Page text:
US Supreme Court Has Upheld the "Exceptions" Power
Rep. Istook has told this writer that Congress may not curb the power of federal courts to declare a law unconstitutional. On the contrary, it can and has. In 1868, the Supreme Court had already heard oral arguments in Ex parte McCardle involving the writ of habeas corpus. Congress, fearing that this case would be used by the Court to declare the Reconstruction Acts unconstitutional, passed a law stripping the Court of jurisdiction to decide the case, whereupon the Court declared it no longer had any jurisdiction and dismissed the case.

The Supreme Court has also held in Ohio ex rel. Bryant v. Akron Metro. Park Dist. (1930) that limitations on the use of judicial review do not violate either the Due Process or Equal Protection provisions of the US Constitution. The Court upheld a state constitutional provision requiring the concurrence of all but one of the Justices of the Ohio Supreme Court to hold a law unconstitutional.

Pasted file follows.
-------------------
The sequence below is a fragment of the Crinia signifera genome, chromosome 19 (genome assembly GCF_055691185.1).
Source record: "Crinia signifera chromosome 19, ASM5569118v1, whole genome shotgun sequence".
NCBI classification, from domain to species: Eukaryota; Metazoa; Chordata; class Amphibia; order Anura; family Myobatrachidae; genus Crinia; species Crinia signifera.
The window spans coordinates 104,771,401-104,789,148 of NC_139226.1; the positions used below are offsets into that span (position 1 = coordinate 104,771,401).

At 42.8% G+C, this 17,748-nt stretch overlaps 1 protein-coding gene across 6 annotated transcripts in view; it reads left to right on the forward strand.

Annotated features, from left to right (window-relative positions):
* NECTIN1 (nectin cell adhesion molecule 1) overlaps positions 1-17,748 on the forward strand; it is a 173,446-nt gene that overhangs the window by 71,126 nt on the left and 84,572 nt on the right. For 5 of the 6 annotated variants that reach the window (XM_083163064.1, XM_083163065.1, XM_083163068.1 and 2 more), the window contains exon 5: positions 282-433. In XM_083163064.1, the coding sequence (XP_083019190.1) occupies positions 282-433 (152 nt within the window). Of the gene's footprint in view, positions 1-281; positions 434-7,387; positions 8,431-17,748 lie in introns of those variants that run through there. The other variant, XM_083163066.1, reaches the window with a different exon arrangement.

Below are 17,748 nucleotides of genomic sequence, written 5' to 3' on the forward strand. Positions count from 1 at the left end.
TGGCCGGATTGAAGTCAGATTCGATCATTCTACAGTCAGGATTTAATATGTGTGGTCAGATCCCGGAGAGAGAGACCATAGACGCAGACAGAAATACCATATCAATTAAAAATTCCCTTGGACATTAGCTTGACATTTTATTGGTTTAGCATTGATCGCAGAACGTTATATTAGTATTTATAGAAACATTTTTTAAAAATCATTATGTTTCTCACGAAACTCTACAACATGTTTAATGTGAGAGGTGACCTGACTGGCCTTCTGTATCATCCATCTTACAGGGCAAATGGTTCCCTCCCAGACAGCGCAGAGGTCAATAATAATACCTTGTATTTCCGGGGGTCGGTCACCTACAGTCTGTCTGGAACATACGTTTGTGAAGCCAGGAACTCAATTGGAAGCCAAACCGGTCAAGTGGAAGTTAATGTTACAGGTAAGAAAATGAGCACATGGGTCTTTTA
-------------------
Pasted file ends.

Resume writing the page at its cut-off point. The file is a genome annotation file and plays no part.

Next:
Rep. Istook obviously believes the federal courts were meant to be the supreme branch of government. He states that it is "not just mistaken [but] dangerous" for Congress to utilize its Art. III power over the courts. Founding Father Alexander Hamilton would have disagreed. He said (Federalist No. 81) if grants of judicial power resulted in "inconveniences," Congress "will have ample authority" under Art. III, "to obviate or remove" them. Congress would not be usurping authority, but retrieving Constitutional power wrongfully usurped by federal courts.

Use of "Exceptions" Power Does Not Eliminate Judicial Review